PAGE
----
April 7, 2016
It’s well known that stress has a negative impact on one’s health, and those in certain fast-paced careers face a much greater incidence of stress-related illnesses than the general public. Flight attendants in particular face substantially higher risk of physical and psychological illness, including higher incidence of some types of cancer and vascular disease.
“Many physical health concerns experienced by flight attendants are indirectly related to stress,” said Dr. Ralph E. Carson, who has a background in health science and medicine. “Inflammation is often the ‘glue’ between stress and physical health problems.”
In his research, Carson has found flight attendants to be at a greater risk of sleep problems, headaches, fatigue and gastrointestinal illnesses than the general public. Additionally, flight attendants are at three times greater risk of vascular disease and experience a higher incidence of skin and reproductive cancers than the general public.
Flight attendants also face a great risk of alcohol addiction. The Flight Attendant Drug and Alcohol Program (FADAP) is an FAA-funded substance-abuse prevention program that provides stigma-free information and support regarding substance use, abuse and dependence. NBAA encourages flight attendants to visit the FADAP website for more information.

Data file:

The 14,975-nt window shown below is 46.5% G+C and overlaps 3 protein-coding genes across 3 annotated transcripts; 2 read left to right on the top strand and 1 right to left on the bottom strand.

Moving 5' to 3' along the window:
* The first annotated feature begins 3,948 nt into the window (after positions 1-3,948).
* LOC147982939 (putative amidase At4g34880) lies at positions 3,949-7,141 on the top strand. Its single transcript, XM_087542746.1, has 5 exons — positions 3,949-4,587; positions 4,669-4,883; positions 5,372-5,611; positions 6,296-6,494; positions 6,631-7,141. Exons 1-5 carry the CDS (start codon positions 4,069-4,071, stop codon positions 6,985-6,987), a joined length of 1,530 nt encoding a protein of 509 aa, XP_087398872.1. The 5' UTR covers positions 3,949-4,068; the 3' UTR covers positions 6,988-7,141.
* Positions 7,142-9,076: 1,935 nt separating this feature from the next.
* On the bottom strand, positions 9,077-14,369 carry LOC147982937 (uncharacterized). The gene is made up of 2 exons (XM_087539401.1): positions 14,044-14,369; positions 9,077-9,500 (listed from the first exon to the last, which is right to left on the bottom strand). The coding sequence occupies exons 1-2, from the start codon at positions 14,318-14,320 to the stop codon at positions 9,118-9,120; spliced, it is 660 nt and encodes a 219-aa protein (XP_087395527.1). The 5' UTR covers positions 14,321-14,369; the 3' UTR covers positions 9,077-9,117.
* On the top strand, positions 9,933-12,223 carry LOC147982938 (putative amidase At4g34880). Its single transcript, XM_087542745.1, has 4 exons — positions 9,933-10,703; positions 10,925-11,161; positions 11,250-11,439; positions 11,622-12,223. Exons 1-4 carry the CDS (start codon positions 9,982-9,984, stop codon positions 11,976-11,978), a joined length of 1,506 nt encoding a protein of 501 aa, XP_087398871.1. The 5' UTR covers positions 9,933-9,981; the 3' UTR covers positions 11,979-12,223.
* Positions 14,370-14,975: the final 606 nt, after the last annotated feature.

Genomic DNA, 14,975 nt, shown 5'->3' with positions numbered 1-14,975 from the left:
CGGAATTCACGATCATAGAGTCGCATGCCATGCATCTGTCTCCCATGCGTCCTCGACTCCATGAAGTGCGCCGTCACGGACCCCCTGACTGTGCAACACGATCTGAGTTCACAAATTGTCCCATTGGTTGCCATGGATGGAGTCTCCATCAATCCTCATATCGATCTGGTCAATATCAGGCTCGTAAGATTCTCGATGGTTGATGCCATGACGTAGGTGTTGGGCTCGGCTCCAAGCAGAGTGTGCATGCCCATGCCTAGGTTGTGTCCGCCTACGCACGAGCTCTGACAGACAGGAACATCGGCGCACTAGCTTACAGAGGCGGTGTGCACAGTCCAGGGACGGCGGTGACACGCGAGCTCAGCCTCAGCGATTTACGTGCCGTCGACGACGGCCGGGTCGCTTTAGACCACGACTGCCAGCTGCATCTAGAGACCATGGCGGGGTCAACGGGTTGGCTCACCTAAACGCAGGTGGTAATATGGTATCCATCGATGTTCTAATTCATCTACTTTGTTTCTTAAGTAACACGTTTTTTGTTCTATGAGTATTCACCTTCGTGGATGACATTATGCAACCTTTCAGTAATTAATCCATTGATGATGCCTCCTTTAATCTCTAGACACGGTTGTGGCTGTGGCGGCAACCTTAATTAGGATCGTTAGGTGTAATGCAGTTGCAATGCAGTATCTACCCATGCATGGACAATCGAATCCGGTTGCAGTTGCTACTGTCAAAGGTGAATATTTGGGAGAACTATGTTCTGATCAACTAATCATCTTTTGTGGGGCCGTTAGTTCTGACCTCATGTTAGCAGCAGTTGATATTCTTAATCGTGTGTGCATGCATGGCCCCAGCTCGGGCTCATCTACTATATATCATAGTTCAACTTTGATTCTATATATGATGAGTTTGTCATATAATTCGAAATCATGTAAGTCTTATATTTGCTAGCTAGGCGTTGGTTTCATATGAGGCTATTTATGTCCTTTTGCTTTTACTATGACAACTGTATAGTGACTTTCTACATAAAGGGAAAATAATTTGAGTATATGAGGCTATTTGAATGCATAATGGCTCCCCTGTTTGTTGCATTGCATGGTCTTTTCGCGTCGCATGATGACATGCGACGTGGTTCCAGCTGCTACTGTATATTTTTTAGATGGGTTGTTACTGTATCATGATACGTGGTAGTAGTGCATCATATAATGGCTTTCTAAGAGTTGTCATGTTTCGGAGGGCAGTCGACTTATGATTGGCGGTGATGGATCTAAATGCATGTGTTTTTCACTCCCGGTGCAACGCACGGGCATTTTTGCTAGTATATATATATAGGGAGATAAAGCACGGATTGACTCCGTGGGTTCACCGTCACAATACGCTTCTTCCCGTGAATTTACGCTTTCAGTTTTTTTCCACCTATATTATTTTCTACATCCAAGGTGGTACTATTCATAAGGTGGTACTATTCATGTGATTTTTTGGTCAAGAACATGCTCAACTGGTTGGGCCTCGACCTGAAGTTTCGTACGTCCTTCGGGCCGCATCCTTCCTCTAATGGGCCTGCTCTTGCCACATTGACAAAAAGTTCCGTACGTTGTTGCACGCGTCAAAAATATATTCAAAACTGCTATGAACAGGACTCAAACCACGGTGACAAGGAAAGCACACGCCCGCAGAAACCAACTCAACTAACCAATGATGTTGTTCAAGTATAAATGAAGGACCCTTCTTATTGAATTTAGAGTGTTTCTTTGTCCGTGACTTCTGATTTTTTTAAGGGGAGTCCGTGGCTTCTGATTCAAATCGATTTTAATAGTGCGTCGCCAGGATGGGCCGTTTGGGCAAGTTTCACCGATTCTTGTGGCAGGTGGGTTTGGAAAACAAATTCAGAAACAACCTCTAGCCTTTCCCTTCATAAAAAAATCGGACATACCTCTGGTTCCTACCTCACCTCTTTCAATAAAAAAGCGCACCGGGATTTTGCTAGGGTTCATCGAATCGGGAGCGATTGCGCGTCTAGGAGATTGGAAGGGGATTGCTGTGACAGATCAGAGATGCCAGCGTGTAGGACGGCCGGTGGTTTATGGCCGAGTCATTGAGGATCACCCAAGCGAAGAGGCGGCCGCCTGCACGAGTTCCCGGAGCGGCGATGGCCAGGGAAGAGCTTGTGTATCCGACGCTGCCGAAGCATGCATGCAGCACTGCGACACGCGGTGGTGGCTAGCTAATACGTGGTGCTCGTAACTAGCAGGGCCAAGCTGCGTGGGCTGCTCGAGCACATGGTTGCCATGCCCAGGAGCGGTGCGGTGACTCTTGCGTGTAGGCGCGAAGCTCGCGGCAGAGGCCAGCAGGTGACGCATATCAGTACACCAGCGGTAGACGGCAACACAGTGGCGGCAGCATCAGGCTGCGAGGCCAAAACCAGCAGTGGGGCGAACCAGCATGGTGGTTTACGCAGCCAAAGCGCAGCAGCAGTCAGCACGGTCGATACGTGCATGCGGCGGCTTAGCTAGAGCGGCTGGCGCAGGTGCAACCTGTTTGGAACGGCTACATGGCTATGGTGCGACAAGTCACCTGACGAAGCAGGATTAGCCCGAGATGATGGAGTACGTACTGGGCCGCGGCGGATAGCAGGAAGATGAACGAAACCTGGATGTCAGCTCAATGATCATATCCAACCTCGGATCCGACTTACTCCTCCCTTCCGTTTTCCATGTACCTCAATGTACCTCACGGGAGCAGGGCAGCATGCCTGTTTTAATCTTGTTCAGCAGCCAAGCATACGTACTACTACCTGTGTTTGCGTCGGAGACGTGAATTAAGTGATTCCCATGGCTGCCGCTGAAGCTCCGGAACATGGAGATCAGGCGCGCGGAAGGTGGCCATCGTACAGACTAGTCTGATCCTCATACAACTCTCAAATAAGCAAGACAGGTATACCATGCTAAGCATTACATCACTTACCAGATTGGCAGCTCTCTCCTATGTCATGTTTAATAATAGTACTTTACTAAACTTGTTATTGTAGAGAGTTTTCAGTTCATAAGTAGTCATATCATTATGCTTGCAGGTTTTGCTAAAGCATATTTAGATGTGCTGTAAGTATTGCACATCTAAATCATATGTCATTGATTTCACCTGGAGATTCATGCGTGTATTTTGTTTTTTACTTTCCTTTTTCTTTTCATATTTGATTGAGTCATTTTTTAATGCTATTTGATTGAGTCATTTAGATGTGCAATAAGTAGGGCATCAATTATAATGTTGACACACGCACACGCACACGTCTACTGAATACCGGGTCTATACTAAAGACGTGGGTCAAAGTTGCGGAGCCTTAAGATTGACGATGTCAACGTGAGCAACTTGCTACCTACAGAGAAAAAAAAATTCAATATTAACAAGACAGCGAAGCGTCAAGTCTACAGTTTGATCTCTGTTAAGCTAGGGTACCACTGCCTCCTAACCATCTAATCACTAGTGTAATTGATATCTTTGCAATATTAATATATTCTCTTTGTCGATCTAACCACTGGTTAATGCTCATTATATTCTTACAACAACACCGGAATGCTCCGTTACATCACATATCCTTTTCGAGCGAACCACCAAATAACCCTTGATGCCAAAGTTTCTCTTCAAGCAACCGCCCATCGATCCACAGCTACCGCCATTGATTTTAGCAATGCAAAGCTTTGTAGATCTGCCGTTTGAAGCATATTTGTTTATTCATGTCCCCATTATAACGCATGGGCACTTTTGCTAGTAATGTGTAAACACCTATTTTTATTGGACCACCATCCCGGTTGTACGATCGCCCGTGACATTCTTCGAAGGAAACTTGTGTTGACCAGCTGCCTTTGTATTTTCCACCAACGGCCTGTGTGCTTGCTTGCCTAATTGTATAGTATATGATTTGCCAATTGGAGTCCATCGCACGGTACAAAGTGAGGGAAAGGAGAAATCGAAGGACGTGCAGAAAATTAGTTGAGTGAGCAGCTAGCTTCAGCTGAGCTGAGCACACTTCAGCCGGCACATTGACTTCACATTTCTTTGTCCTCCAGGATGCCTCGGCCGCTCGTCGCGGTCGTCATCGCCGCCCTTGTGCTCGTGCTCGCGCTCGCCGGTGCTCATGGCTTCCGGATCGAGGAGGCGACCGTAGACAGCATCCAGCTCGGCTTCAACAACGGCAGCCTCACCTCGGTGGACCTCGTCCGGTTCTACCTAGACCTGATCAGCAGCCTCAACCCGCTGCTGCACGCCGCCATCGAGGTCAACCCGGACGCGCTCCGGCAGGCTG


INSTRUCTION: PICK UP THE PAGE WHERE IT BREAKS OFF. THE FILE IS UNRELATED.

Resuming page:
Psychological problems also are more common among flight attendants, including an increased risk of depression and higher incidence of trauma or “critical incidence stress,” for example, following an aircraft accident, an injury experienced on an aircraft or other on-the-job trauma.
“These traumas are especially difficult because the memory of the initial occurrence can come back with every takeoff or every experience similar to the initial event,” said Carson. “For example, an elderly passenger might bring back traumatic memories of resuscitating another passenger.”
Carson recommended a number of methods, including yoga, for managing acute and chronic stress.
“Yoga requires you to put yourself in the present with no memory of past negative experiences and no anxiety over future challenges,” said Carson.
Carson will explain the physical consequences and psychological risks of flight attendants and flight technicians at the upcoming Flight Attendants/Flight Technicians Conference, set for June 21 to 23 in Delray Beach, FL. His presentation, “Life on the Fly: Stressors in Business Aviation,” will discuss methods of mitigating these health risks and managing well-being.